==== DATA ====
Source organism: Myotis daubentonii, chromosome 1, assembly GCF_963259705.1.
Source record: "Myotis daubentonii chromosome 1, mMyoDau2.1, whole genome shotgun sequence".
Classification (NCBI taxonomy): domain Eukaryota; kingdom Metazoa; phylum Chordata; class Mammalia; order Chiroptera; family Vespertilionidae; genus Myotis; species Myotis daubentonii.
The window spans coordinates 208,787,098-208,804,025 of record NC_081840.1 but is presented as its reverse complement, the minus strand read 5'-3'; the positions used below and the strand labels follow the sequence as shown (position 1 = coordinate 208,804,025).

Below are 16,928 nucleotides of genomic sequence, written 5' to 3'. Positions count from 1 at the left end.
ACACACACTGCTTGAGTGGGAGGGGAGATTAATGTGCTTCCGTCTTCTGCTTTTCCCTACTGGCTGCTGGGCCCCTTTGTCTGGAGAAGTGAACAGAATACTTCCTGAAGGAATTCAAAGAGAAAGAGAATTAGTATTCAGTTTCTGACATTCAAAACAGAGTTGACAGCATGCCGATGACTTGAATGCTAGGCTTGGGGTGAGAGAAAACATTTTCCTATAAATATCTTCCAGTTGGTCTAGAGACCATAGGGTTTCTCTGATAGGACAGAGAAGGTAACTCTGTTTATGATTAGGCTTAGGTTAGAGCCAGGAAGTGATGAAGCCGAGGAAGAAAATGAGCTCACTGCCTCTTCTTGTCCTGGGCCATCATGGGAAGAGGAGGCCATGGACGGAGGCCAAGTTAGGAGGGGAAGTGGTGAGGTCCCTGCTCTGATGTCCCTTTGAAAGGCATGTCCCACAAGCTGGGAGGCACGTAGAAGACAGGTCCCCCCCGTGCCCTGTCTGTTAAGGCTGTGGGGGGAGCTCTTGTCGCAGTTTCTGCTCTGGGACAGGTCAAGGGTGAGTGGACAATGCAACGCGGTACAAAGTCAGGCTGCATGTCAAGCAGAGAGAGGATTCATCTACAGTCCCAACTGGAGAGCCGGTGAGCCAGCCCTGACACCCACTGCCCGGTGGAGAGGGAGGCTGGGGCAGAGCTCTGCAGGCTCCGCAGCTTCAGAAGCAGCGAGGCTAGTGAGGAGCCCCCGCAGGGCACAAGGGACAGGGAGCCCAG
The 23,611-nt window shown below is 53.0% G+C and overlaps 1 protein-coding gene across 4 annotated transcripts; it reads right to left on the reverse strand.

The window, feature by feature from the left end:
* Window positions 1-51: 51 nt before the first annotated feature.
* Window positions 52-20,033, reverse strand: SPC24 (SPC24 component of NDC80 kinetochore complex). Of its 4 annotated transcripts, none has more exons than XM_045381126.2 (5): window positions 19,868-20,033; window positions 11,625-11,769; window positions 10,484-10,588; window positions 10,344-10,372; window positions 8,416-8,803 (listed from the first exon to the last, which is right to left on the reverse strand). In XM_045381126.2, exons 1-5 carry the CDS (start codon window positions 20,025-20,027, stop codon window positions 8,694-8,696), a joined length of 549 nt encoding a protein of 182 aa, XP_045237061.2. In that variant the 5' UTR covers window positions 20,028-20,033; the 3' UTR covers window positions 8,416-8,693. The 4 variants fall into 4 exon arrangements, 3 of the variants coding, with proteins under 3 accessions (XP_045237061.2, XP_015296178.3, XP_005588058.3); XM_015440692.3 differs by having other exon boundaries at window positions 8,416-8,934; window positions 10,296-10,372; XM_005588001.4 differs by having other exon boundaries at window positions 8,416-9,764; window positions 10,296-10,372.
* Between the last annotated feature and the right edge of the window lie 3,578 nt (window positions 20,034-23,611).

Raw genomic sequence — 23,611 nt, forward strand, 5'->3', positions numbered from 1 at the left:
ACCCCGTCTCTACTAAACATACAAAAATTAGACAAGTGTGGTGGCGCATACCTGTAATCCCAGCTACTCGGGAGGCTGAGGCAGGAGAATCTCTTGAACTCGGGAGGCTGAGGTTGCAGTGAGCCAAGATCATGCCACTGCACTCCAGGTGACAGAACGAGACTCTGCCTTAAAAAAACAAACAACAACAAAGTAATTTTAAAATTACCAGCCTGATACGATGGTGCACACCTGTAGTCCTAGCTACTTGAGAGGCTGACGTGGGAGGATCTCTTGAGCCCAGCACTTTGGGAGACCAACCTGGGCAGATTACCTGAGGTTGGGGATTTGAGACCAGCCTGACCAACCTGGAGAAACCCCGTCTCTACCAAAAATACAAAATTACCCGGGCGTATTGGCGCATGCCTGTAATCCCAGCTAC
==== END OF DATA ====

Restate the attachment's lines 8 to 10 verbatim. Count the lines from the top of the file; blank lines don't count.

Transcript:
The window, feature by feature from the left end:
* Window positions 1-51: 51 nt before the first annotated feature.
* Window positions 52-20,033, reverse strand: SPC24 (SPC24 component of NDC80 kinetochore complex). Of its 4 annotated transcripts, none has more exons than XM_045381126.2 (5): window positions 19,868-20,033; window positions 11,625-11,769; window positions 10,484-10,588; window positions 10,344-10,372; window positions 8,416-8,803 (listed from the first exon to the last, which is right to left on the reverse strand). In XM_045381126.2, exons 1-5 carry the CDS (start codon window positions 20,025-20,027, stop codon window positions 8,694-8,696), a joined length of 549 nt encoding a protein of 182 aa, XP_045237061.2. In that variant the 5' UTR covers window positions 20,028-20,033; the 3' UTR covers window positions 8,416-8,693. The 4 variants fall into 4 exon arrangements, 3 of the variants coding, with proteins under 3 accessions (XP_045237061.2, XP_015296178.3, XP_005588058.3); XM_015440692.3 differs by having other exon boundaries at window positions 8,416-8,934; window positions 10,296-10,372; XM_005588001.4 differs by having other exon boundaries at window positions 8,416-9,764; window positions 10,296-10,372.